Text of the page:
Incommensurate Suffering: Making Women and Children in Massacre

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Journal Article
Australian Feminist Studies, 2001, 16 (34), pp. 61 - 67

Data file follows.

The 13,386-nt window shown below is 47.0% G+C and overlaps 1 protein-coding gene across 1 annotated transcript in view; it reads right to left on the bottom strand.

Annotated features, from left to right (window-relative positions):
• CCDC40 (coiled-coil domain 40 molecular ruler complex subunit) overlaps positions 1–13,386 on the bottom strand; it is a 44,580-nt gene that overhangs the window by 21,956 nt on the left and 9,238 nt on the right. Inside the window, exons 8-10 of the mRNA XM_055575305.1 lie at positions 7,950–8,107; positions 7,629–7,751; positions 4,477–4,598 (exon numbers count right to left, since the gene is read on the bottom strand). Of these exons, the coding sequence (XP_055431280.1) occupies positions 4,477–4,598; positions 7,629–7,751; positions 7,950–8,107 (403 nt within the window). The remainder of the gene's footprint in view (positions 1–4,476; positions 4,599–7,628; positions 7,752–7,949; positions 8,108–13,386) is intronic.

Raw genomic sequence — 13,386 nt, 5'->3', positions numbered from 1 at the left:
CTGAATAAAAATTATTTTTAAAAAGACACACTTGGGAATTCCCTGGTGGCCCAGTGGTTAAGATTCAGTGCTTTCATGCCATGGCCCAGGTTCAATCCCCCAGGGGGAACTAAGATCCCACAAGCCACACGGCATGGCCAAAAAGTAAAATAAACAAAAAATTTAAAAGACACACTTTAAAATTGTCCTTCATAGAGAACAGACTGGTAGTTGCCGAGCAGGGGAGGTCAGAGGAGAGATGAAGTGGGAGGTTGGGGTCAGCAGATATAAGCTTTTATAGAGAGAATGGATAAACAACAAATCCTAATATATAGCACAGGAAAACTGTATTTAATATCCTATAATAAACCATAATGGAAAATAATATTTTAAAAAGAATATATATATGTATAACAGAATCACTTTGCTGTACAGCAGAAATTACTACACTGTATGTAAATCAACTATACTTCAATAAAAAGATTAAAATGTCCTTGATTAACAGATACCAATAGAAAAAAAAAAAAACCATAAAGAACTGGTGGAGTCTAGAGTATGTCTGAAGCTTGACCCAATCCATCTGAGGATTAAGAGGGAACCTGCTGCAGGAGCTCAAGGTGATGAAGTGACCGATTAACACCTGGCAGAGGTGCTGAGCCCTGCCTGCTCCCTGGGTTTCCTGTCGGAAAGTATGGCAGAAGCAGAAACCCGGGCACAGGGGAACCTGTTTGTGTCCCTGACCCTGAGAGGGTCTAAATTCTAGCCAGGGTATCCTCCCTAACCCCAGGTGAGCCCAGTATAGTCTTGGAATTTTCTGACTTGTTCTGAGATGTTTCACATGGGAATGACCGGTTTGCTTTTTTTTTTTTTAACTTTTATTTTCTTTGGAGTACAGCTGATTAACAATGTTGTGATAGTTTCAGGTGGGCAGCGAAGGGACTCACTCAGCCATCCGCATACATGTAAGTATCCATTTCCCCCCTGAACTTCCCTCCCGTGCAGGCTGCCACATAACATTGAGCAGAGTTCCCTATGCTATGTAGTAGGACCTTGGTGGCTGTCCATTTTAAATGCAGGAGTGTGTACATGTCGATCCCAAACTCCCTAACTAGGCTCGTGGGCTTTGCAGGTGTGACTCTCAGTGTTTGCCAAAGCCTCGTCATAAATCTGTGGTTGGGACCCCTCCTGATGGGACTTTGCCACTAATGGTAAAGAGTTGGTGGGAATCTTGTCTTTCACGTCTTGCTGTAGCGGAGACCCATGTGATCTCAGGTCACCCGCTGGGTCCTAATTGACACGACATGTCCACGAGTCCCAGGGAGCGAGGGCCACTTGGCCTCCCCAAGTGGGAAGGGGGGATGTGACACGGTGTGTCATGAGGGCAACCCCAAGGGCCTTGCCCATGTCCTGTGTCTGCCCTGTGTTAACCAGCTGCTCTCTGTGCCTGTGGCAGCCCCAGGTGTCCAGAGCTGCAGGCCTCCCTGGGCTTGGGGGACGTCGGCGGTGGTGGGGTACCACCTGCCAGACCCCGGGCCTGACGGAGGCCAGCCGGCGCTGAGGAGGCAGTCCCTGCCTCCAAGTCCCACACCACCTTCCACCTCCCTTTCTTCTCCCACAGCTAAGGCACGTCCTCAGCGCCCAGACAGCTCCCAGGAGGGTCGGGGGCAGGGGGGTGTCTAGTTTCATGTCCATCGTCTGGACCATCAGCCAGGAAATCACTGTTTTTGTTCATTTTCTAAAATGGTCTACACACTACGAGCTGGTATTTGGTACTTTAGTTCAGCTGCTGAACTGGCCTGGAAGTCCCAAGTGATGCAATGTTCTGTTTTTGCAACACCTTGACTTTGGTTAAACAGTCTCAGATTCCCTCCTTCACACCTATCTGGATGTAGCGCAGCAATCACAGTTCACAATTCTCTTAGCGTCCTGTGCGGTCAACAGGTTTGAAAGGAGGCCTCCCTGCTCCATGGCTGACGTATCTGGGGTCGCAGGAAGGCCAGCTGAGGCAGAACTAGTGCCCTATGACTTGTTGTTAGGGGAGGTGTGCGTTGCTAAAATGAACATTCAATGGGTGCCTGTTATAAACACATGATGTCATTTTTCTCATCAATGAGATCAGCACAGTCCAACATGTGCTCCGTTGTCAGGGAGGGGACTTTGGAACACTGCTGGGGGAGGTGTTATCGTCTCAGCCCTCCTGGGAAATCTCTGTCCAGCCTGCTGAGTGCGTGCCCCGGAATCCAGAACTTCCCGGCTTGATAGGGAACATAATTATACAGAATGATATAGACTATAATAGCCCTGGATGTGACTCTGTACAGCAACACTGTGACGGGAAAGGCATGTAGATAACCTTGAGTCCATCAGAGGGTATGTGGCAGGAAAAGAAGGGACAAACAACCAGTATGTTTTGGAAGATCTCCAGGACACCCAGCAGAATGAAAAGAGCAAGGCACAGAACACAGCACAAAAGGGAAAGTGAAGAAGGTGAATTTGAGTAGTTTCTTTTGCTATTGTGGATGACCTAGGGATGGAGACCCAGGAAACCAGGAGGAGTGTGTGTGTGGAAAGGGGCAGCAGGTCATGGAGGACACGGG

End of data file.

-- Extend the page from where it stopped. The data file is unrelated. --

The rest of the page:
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Figuring the production of Aboriginal women and children through non-Aboriginal accounts of a massacre is a problematic endeavour. It is a tricky postcolonial terrain of wishing to make explicit the particular ways in which women and children were distinctively produced through non-Aboriginal colonial accounts without recourse to a universalising framework that might suggest women and children have always existed in ways we always, already, know. My use of incommensurate 1 to describe the physical, emotional, ideological, linguistic, colonial terror that was suffered in the process of becoming women and children within a colonial system is not to suggest that there is no way in which that suffering can be communicated, but almost the opposite. Following Bhabha I am employing incommensurate to indicate that the different cultures meeting in these encounters are incommensurables, in that they cannot be organised into universal frameworks unless one wishes to continue a work of terror. What the category, the colonial recognition of woman and child allowed, was for those Aboriginal groups to be made available within a brutal colonial economy to be taken up and used, exchanged, killed and recategorised. What was done to non-Aboriginal women and children within these same categories, while also brutal, cannot be considered similar . Aboriginal women were saved into a colonial economy to be used saved to be spent, not saved to be safe.
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